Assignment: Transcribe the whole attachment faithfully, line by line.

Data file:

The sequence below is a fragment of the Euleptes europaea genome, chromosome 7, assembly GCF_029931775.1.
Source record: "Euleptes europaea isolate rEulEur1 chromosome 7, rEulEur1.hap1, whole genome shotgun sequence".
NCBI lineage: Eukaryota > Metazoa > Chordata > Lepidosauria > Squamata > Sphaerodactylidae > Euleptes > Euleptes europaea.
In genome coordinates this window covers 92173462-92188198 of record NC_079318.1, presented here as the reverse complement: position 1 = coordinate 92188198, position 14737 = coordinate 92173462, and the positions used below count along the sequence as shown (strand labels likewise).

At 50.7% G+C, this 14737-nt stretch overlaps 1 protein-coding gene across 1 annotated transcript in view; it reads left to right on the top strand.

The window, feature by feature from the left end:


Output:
The sequence below is a fragment of the Euleptes europaea genome, chromosome 7, assembly GCF_029931775.1.
Source record: "Euleptes europaea isolate rEulEur1 chromosome 7, rEulEur1.hap1, whole genome shotgun sequence".
NCBI lineage: Eukaryota > Metazoa > Chordata > Lepidosauria > Squamata > Sphaerodactylidae > Euleptes > Euleptes europaea.
In genome coordinates this window covers 92173462-92188198 of record NC_079318.1, presented here as the reverse complement: position 1 = coordinate 92188198, position 14737 = coordinate 92173462, and the positions used below count along the sequence as shown (strand labels likewise).

At 50.7% G+C, this 14737-nt stretch overlaps 1 protein-coding gene across 1 annotated transcript in view; it reads left to right on the top strand.

The window, feature by feature from the left end: